At first glance, Riley Green‘s latest hit, “If It Wasn’t for Trucks,” might seem like just another ode to country’s favorite vehicle for riding backroads, throwing tailgate parties, and hauling hay.
But for the Alabama native, it hits much closer to home than that.
“The whole song is really personal,” Riley reveals. “And talking about when my granddaddy died, and ‘where would I have first heard Merle [Haggard],’ the line about ‘where was I supposed to cry.'”
“You didn’t cry in front of anybody,” he explains. “You pulled off in your truck somewhere if you were gonna do it.”
“And I love the line, ‘how would anybody’s daddy get around,'” he goes on. “That thought to me is pretty cool to go, ‘Everybody’s dad drives a truck. What would they do if there weren’t trucks?’ They’d have to walk everywhere, because nobody’s dad drives a car.”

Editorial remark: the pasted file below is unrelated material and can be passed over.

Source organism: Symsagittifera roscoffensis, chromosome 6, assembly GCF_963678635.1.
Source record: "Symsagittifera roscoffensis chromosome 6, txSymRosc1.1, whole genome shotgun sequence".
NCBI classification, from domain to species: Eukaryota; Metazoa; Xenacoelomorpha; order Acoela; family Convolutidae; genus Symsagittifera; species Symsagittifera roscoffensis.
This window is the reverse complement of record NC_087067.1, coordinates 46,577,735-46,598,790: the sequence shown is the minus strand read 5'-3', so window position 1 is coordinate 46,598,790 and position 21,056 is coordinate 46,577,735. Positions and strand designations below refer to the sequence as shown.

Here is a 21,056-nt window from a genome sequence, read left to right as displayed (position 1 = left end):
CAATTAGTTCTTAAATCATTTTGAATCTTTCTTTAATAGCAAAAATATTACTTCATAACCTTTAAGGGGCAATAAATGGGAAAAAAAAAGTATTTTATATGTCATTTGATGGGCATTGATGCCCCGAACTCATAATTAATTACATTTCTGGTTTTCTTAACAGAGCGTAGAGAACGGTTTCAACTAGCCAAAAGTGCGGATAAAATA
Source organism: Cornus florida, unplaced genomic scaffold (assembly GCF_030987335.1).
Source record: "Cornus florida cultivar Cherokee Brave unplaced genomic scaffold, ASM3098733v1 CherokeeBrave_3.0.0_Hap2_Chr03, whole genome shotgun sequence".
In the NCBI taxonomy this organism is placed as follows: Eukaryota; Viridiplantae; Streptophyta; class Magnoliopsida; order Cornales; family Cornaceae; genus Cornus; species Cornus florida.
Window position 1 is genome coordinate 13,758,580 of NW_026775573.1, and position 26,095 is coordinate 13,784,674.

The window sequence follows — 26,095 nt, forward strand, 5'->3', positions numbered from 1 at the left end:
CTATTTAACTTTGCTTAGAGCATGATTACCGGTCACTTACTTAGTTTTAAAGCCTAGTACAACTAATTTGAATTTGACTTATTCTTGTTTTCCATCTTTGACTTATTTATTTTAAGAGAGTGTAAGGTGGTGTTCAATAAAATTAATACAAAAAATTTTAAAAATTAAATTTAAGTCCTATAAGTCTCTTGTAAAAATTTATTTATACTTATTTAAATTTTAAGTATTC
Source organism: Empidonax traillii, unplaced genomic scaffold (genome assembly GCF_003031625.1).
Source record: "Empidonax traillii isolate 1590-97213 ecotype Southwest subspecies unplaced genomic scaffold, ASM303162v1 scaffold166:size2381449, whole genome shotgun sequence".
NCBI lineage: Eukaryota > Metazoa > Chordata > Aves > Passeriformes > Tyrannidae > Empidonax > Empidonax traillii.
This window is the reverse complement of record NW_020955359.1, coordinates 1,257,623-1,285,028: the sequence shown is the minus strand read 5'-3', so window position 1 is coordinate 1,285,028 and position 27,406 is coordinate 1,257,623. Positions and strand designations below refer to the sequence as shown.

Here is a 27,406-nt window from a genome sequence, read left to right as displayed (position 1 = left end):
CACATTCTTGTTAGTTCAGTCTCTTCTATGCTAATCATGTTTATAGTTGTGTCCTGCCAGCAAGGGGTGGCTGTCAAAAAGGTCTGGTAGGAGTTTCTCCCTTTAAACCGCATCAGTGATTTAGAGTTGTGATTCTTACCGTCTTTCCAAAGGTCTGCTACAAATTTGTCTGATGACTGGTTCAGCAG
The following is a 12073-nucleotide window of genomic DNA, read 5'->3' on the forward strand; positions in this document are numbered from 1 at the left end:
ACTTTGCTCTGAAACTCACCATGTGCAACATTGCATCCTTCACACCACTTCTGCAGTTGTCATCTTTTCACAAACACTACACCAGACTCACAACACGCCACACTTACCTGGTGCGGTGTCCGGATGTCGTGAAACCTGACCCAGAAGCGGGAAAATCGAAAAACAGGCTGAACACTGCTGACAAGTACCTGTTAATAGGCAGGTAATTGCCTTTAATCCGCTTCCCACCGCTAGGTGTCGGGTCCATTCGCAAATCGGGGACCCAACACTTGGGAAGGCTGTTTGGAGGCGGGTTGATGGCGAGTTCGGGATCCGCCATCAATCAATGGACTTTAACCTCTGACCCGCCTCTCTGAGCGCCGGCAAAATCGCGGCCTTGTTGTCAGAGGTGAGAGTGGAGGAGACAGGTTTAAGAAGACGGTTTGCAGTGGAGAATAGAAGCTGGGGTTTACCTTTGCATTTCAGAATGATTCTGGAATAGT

While Riley freely admits it’s almost impossible to come up with an entirely new idea, he maintains it’s the execution that can really make a song special.
“Everything’s probably been said. Anything you can ever say, any idea’s probably been written in one of the eight billion country songs that are out there,” Riley points out. “But finding a cool way to say it and finding a personal way to say it, I think is what makes a song stick out, in my mind.”
Right now, Riley’s busy with the Beers on Me Tour with Dierks Bentley and Parker McCollum.
“If It Wasn’t for Trucks” is the title track of Riley’s 2020 EP, and is also included on his new collection, Behind the Bar.
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